After the first round of Ben Cottingham’s first boxing match, his opponent wouldn’t come out in the second.

At first glance he seems like any average Osage teenager walking around Pawhuska, mild-mannered, quiet and kind. Not too tall and definitely not a hulking figure. But one wouldn’t suspect he’s lightning fast, full of non-stop energy and relentless in the boxing ring, said his Boxing Coach Earl Gilkey.

“He has marvelous talent, he’s improved a heck-of-a-lot from when he first started,” Gilkey said. “He’s developing his punches . . . he’s very coachable and willing to learn.”

Troubled youth

Cottingham, an 18-year-old junior at Pawhuska High School, said that he got interested in boxing at the age of 13. He was getting into trouble at school, his grades were falling and he was involved in more than a couple of fights. He was attending the Osage Nation Boys and Girls Club after school when Earl Gilkey visited the club to give some lessons in boxing and karate.

“Boxing takes a lot of practice, I just kept showing up [to Gilkey’s class],” Cottingham said. “Boxing helped me take out my aggression and it makes it to where I don’t want to fight on the streets, I can just take it out on the punching bag.”

Cottingham kept up with it for a while, then quit and started back up again. Now he’s committed to the sport and trains year round.

“He has a real good future and we want to keep him on the right track and keep positive stuff in his life,” Gilkey said. “He’s a good kid and he got hooked up with some bad stuff earlier in his career but we’re trying to remedy that from happening again, just keeping the positive in his life.”

Cottingham is now making his grades to play sports, takes Osage language at the high school and hopes to acquire traditional Osage clothes so that maybe someday he can participate in the In-Lon-Schka dances, he said.


When Gilkey starts to talk about Cottingham’s matches and training, his voice gets excited and he begins to talk rapidly in boxing lingo, firing off names for punch combinations and describing his opponents’ startled expressions by Cottingham’s quickness.

“He’s a right hander, we try to start out all our matches with a jab, and everything’s off the left jab,” Gilkey explains. “And sometimes he gets into a brawling match and he falls off of that and we tell him to go off the jab. Sometimes he’ll throw the jab first and then he’ll come with a hook or a right cross to the body.”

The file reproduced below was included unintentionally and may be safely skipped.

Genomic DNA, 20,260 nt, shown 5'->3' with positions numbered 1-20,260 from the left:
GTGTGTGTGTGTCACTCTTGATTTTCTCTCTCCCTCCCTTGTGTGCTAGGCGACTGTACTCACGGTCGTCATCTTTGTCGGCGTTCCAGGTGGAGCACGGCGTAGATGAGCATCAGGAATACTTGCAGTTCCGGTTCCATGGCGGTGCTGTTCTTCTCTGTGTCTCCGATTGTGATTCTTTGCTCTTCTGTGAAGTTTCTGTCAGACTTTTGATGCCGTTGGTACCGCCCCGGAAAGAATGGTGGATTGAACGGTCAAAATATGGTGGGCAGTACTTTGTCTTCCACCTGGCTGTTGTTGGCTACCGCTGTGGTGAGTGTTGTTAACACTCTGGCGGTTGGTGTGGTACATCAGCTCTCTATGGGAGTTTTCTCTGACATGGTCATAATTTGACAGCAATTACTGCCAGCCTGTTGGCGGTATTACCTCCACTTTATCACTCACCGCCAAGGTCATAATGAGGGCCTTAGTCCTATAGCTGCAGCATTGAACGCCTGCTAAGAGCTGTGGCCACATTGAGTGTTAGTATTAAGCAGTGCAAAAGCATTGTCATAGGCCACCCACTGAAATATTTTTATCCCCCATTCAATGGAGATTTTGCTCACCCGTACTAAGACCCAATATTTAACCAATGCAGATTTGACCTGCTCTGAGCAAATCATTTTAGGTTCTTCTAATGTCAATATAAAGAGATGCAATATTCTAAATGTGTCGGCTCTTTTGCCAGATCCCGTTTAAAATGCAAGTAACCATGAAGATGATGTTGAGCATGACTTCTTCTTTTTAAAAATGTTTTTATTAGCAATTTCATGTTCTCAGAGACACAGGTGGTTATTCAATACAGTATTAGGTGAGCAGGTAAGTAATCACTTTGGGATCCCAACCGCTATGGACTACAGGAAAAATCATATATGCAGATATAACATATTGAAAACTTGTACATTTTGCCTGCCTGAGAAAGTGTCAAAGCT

Cottingham’s first match was against a 24-year-old Tulsan who started out the match stronger than Cottingham, but he “put on the pressure” and relentlessly threw right hooks into his face and body and his opponent wouldn’t come out in the second round, Gilkey said.

His second fight was against a 26-year-old man that was a good match for Cottingham and they went the full three rounds with Cottingham winning by decision.

His third opponent was Cottingham’s same age and Cottingham knocked him down immediately with a jab, right hook, and repeated hooks to the opponents body that forced the judges to call the match a knock out in the first round.

“I work out every day, I go to boxing Tuesday and Thursday for two hours and at school I work out, lift weights for basketball practice,” said Cottingham, who is now playing for the high school’s basketball team. “I run every Tuesday and Thursday, I run to Subway and back and on Wednesday at school I run the track pretty much two miles, which helps build up my endurance and stamina.”

But Cottingham’s favorite workout is sparing with other boxers. Gilkey said a U.S. Marine just came back from the Iraq War and gave Cottingham a pretty good workout, “They were really going at it.”

A Native American boxing association out of Riverside Indian School has asked Cottingham to attend a competition in New York City next year as a part of a team of Native boxers and Gilkey will be raising money for the trip, he said.

Something else Gilkey wants to do for Cottingham is to get some sponsors to host a boxing tournament in Pawhuska so the community can watch Cottingham box.

To find out more about the fundraising efforts for Ben Cottingham or the dates of his upcoming matches, call Gilkey’s Gym at (918) 287-2663. 


United States